A cancerous tumour in the lining of the stomach wall
- More common over the age of 55
- Twice as common in males
- More common in people with blood group A; sometimes runs in families
- Certain foods, smoking, and a high alcohol intake are risk factors
Worldwide, stomach cancer is one of the most common forms of cancer, accounting for about 10 per cent of all new cancer cases per year. It is a particular problem in Japan and China, possibly because of dietary factors. However, in most other countries the disease has become less common. In the UK the incidence has halved over the past 30 years, and in 2006 there were about 7,700 new cases. Stomach cancer is rare before the age of 55 but the incidence then increases with age. It is about twice as common in males. It is also more common in people of blood group A and can run in families, suggesting a genetic factor.
In most cases, stomach cancer develops in the stomach lining. The cancer may spread rapidly to other parts of the body. Early diagnosis is rare because the symptoms are usually mild, and by the time people seek medical help, the cancer has often spread.
What are the causes?
The causes of stomach cancer are not fully understood, but there are a number of factors. Chronic gastritis due to infection with the H. pylori bacterium (see Helicobacter pylori infection) increases the risk of stomach cancer. Certain diets may increase the risk, such as a diet with a high intake of salt, pickled and smoked foods, and a low intake of fresh fruit and green vegetables. Smoking and a high alcohol intake are also risk factors.
What are the symptoms?
The early symptoms of stomach cancer are mild and vague, and many people ignore them. They may include:
Discomfort in the upper abdomen.
Pain in the stomach after eating.
Loss of appetite and weight loss.
Nausea and vomiting.
In many people, iron-deficiency anaemia develops due to minor bleeding from the stomach lining. Later on, swelling may be felt in the upper abdomen.
How is it diagnosed?
Your doctor may arrange for you to have upper digestive tract endoscopy, in which a flexible viewing tube is used to examine the lining of the stomach. Tissue samples from abnormal areas of the stomach lining are tested for the presence of cancerous cells. You may also have a barium meal (see Contrast X-rays), in which a liquid barium mixture is swallowed to show the stomach clearly on an X-ray. The doctor may arrange blood tests for anaemia, which may show that there has been bleeding from the stomach lining.
If a diagnosis of stomach cancer is confirmed, further investigations, such as CT scanning and blood tests, may be performed to check whether the cancer has spread to other organs (see Staging cancer). Endoscopic ultrasound, in which a probe is passed into the stomach to look for evidence of tumour spread, may also be performed.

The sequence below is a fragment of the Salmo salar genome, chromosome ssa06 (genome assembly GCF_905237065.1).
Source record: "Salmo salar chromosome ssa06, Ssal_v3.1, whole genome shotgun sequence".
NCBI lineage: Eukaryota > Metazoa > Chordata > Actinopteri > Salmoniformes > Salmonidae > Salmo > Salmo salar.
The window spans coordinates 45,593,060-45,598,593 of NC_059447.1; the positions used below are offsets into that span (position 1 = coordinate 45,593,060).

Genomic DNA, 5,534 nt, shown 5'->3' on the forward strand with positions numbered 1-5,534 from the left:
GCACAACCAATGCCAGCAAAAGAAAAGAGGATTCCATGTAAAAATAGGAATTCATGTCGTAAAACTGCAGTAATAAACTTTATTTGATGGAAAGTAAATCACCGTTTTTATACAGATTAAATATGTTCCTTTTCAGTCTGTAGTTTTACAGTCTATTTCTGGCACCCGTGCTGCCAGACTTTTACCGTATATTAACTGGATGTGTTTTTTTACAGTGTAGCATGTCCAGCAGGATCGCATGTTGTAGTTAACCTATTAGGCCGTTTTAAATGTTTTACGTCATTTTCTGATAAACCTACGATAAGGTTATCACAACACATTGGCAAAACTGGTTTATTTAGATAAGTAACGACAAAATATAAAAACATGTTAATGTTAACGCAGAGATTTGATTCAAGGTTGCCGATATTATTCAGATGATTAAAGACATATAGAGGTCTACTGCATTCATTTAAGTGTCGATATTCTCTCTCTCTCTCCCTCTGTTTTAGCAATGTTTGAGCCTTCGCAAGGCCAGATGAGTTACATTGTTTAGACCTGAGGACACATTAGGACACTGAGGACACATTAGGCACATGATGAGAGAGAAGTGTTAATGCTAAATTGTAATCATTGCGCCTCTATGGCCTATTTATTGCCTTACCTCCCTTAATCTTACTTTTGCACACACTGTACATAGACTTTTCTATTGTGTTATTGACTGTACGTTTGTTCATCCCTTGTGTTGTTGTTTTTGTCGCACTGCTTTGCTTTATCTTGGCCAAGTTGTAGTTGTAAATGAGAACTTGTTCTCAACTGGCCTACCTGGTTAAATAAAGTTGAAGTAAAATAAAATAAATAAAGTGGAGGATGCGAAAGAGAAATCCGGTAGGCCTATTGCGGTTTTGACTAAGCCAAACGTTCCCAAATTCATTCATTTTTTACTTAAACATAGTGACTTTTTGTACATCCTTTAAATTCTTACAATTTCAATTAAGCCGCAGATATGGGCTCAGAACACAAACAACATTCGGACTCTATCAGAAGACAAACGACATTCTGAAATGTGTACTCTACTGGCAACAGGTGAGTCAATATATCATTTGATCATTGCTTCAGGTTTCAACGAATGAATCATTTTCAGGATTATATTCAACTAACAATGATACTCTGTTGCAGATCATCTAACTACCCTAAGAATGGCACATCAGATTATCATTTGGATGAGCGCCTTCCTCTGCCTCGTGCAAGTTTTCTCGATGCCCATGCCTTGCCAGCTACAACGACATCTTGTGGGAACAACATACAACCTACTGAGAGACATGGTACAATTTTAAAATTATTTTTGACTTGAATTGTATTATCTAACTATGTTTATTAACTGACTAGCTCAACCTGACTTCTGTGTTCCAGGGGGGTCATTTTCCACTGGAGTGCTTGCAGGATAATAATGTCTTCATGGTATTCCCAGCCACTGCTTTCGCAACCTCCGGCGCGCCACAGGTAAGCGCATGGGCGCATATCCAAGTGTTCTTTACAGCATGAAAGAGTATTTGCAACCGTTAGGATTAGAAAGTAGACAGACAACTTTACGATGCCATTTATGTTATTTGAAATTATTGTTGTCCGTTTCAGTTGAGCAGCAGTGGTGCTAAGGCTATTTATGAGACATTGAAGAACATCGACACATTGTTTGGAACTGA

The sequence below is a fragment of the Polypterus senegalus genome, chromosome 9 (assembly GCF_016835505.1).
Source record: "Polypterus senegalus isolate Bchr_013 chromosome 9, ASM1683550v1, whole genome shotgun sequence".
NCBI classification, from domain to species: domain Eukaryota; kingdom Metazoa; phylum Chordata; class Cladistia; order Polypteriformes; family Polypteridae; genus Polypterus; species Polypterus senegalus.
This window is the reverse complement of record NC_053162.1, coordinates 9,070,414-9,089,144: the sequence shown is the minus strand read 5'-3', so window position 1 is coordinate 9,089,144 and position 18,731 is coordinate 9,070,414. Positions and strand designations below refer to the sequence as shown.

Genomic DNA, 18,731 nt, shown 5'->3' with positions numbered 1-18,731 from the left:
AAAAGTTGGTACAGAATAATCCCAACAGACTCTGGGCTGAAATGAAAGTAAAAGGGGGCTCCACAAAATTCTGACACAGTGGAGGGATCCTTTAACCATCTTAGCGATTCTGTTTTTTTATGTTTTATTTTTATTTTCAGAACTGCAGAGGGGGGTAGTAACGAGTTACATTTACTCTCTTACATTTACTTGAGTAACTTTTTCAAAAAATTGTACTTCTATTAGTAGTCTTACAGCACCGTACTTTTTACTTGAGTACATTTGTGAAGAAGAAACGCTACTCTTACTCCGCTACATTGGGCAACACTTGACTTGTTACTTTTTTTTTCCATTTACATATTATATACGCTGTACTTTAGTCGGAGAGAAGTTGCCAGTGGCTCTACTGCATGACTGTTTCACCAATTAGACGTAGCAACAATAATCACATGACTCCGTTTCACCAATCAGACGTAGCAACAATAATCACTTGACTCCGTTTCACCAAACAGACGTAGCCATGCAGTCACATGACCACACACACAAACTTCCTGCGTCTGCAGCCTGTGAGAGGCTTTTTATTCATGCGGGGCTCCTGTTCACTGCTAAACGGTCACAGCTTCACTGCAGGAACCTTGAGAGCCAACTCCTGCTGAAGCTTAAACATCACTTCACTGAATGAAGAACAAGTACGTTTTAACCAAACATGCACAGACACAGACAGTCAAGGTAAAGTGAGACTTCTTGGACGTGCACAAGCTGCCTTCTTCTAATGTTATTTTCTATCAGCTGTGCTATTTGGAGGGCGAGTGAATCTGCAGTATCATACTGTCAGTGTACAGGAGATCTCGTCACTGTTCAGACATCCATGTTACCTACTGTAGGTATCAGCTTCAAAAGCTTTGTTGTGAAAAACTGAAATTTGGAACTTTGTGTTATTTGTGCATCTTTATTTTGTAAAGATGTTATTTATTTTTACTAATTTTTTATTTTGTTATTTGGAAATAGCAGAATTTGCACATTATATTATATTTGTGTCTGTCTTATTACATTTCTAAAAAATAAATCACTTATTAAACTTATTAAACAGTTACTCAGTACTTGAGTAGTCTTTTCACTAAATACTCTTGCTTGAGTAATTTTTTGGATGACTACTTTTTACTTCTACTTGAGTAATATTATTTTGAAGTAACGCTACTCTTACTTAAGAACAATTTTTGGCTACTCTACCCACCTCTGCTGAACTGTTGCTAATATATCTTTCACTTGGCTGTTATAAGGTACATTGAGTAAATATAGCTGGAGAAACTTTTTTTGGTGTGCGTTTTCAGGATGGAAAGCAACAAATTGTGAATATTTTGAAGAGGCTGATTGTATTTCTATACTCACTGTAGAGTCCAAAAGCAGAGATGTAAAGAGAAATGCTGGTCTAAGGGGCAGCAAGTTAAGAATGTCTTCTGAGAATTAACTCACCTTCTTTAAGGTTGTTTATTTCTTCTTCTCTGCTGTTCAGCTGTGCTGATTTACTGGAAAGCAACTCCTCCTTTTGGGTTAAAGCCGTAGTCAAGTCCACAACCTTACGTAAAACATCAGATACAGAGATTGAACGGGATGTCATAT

What is the treatment?
The only effective treatment for stomach cancer is early surgery to remove the tumour. However, in about 8 in 10 cases the cancer has already spread too widely to be operable. The operation involves the removal of part or all of the stomach. The surrounding lymph nodes are also removed since they are possible sites of cancer spread. In some cases in which the cancer has spread to other parts of the body, surgery may help to improve life expectancy, but in other cases surgery is carried out to relieve the symptoms rather than to attempt a definitive cure. Chemotherapy may also be used, either to slow the progress of the disease and relieve symptoms if the cancer is not operable, or to reduce the risk of the cancer recurring after surgery. Radiotherapy is not commonly used to treat stomach cancer but may some-times be used to shrink the tumour or to help relieve symptoms. Strong painkillers may also be given to relieve severe discomfort.
What is the prognosis?
If detected and treated early, stomach cancer has a good cure rate. Some countries in which stomach cancer is common, such as Japan, have efficient screening programmes to detect the cancer early, and in Japan about 90 per cent of people are alive 5 years after diagnosis. In the UK, stomach cancer tends to be diagnosed at a later stage and the survival rate is poorer. However, it has risen steadily over the past 30 years, and now about 35 per cent of people survive for at least 1 year after diagnosis and 15 per cent survive for at least 5 years.
From the 2010 revision of the Complete Home Medical Guide © Dorling Kindersley Limited.
The subjects, conditions and treatments covered in this encyclopaedia are for information only and may not be covered by your insurance product should you make a claim.